Heck, I don't even recommend most of the upper Midwest. I never understood how anyone could dislike winter when I lived out West. Then I moved to the Midwest, and winters here are absolutely terrible. There is a huge difference between powder and slush. Rain in winter is an awful thing.

If the OP wants a city, my recommendation would be Salt Lake City.
I wouldn't call around 20 inches very little, which is closer to my end of it. People further north might, but it's enough snow that you're usually satisfied you've gotten enough. That's not a lot, but it's definitely not very little. Snow is far from uncommon here, and winters where snow falls in excess of this average are far from uncommon. And as far as snow goes, that's not the only aspect of winter...the lower midwest also gets plenty of sleet and ice, and also is cold in the winter, except for the very southern edges. Just about every part of the Midwest gets a good sampling of all four seasons. Surprisingly, Springfield, Missouri doesn't average much lower than 20 inches either.
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Old 03-06-2012, 05:30 PM
 
Location: Jefferson City 4 days a week, St. Louis 3 days a week
2,709 posts, read 4,225,932 times
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Quote:
Originally Posted by rock_chalk View Post
Not at all. The lower Midwest gets very little snow.

Total snowfall: http://hurricane.ncdc.noaa.gov/climaps/snow1413.pdf
Snow depth: http://hurricane.ncdc.noaa.gov/climaps/snow32b.pdf

Heck, I don't even recommend most of the upper Midwest. I never understood how anyone could dislike winter when I lived out West. Then I moved to the Midwest, and winters here are absolutely terrible. There is a huge difference between powder and slush. Rain in winter is an awful thing.

If the OP wants a city, my recommendation would be Salt Lake City.
Perhaps I should have been more specific the central portions of Missouri, Kansas, on north and roughly a line extending due east to west are what separate the parts of it that can reach both extremes and the parts which typically don't. St. Louis in particular has hit years of greater than 24 inches of snow multiple times in the past few years. I still realize that the Upper Midwest would laugh at this statement, but for the majority of the country, snowfall averaging around 20 inches qualifies as moderate. St. Louis averaged 22.5 inches of snow from 1971-2000, 17.7 from 1981-2010. So it's clearly capable of hitting both extremes. In the past 6 years, we've had one where snowfall was over 20 inches, two where snowfall exceeded 30 inches. Columbia last year had snowfall levels typical of Cleveland's.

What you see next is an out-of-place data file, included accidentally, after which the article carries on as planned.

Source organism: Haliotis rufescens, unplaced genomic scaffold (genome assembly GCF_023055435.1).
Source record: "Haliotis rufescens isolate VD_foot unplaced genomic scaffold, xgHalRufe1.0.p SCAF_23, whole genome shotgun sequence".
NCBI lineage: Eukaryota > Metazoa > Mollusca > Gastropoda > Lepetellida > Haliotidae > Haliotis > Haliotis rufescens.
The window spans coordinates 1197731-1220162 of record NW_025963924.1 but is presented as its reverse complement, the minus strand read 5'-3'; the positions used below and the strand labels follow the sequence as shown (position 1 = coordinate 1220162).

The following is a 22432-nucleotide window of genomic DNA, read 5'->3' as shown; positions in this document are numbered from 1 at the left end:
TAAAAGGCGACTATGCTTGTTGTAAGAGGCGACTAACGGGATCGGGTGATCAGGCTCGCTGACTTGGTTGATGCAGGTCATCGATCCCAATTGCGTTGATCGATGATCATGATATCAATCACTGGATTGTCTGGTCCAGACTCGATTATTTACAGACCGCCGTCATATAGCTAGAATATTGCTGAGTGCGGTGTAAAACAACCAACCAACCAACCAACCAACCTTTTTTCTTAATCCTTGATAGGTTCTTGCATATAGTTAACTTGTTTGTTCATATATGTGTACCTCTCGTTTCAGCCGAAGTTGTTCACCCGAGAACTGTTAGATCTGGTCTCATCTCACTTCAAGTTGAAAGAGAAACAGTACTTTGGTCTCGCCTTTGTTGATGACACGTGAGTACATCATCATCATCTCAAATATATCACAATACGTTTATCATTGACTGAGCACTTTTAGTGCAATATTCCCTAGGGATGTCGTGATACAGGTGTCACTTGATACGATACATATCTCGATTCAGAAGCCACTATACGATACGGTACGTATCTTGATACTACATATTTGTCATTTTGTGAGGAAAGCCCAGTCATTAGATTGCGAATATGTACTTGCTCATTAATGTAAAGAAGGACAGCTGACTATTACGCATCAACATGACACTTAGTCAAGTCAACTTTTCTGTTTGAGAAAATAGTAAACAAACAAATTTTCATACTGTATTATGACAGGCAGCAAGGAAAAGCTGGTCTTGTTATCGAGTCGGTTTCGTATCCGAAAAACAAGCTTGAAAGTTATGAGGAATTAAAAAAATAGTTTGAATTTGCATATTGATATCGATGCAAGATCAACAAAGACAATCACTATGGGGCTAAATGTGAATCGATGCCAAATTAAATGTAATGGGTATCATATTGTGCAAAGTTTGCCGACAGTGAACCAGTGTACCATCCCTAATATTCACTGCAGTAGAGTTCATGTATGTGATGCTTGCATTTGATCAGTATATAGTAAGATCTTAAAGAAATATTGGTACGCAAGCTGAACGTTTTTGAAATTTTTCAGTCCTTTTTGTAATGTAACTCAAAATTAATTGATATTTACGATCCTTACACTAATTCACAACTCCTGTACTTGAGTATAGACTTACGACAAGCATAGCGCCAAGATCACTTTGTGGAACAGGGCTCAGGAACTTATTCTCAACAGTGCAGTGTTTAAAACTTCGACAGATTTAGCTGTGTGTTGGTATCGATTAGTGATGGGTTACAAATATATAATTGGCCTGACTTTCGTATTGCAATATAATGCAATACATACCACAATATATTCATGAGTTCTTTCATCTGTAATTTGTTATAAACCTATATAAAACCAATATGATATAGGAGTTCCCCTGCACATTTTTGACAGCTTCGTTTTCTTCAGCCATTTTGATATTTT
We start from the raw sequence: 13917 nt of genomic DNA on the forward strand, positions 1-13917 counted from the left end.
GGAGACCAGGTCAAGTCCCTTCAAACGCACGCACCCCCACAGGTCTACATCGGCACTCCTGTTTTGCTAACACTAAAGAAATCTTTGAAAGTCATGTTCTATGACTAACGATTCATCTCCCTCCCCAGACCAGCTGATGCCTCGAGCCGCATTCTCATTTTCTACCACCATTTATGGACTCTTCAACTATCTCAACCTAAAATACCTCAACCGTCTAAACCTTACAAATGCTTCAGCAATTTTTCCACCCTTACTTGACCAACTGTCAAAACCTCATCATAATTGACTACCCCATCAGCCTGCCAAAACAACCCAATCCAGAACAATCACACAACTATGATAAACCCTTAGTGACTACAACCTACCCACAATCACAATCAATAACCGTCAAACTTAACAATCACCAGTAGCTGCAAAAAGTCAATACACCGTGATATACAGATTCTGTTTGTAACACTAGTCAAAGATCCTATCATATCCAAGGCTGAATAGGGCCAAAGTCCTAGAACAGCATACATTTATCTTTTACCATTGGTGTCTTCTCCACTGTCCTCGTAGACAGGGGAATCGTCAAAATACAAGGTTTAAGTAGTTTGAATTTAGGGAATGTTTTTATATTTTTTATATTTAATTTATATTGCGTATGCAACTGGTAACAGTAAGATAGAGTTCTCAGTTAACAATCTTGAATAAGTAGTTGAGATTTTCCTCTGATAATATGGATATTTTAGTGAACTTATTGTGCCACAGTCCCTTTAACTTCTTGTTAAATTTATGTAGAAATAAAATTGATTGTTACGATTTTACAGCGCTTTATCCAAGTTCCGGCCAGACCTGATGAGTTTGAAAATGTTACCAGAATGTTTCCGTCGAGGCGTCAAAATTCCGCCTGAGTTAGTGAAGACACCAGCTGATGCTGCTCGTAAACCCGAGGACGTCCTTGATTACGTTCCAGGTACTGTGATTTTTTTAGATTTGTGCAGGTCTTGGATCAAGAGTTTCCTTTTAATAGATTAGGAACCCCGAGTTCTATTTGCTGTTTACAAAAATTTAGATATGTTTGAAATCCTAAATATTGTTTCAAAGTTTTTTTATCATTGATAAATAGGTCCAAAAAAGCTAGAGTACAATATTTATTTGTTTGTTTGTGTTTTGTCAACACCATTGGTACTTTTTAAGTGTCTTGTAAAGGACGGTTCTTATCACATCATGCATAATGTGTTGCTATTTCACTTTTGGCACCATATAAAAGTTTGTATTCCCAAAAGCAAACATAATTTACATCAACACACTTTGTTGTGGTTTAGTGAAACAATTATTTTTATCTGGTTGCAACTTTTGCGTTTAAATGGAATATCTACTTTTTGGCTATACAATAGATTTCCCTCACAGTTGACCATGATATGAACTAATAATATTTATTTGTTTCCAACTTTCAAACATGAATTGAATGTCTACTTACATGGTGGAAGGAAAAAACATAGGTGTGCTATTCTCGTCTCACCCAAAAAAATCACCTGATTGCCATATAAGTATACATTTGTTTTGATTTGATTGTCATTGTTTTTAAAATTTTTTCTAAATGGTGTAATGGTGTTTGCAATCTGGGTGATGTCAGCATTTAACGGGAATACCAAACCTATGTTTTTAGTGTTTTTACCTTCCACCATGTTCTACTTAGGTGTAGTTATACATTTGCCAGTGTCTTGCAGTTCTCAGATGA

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Old 03-06-2012, 05:32 PM
 
Location: Jefferson City 4 days a week, St. Louis 3 days a week
2,709 posts, read 4,225,932 times
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Quote:
Originally Posted by Jeromeville View Post
Hot summers and snowy winters? Upstate NY is what you want. The summers are getting hotter, definitely. And although this winter has been crazily without snow, usually you get plenty.
I would not call Upstate New York hot in the summer. It's nothing compared to where I live.
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Old 03-06-2012, 05:43 PM
 
Location: Midwest
506 posts, read 1,081,643 times
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Quote:
Originally Posted by stlouisan View Post
I wouldn't call around 20 inches very little, which is closer to my end of it. People further north might, but it's enough snow that you're usually satisfied you've gotten enough. That's not a lot, but it's definitely not very little. Snow is far from uncommon here, and winters where snow falls in excess of this average are far from uncommon. And as far as snow goes, that's not the only aspect of winter...the lower midwest also gets plenty of sleet and ice, and also is cold in the winter, except for the very southern edges. Just about every part of the Midwest gets a good sampling of all four seasons. Surprisingly, Springfield, Missouri doesn't average much lower than 20 inches either.
When someone tells me that they want a "lovely winter with lots of snow" my assumption is that they find snow aesthetically pleasing and likely also enjoy winter sports and activities.

Anywhere that routinely receives rain during the heart of the winter months is not going to achieve either of these goals. Slush and ice have none of the advantages of snow.

To me, any argument about "the majority of the country" is irrelevant here because the OP has the option of living pretty much anywhere.
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Old 03-06-2012, 06:14 PM
 
Location: Indianapolis
3,895 posts, read 4,566,727 times
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Indianapolis gets 2 feet of snow per winter. Compare that to Chicago which gets 7 feet of snow per winter or more depending on lake Effect. Or South Bend
Not really a comparison.
Less snow makes it better for life but in Indy you can still enjoy the 4 seasons. Hence the major advantage.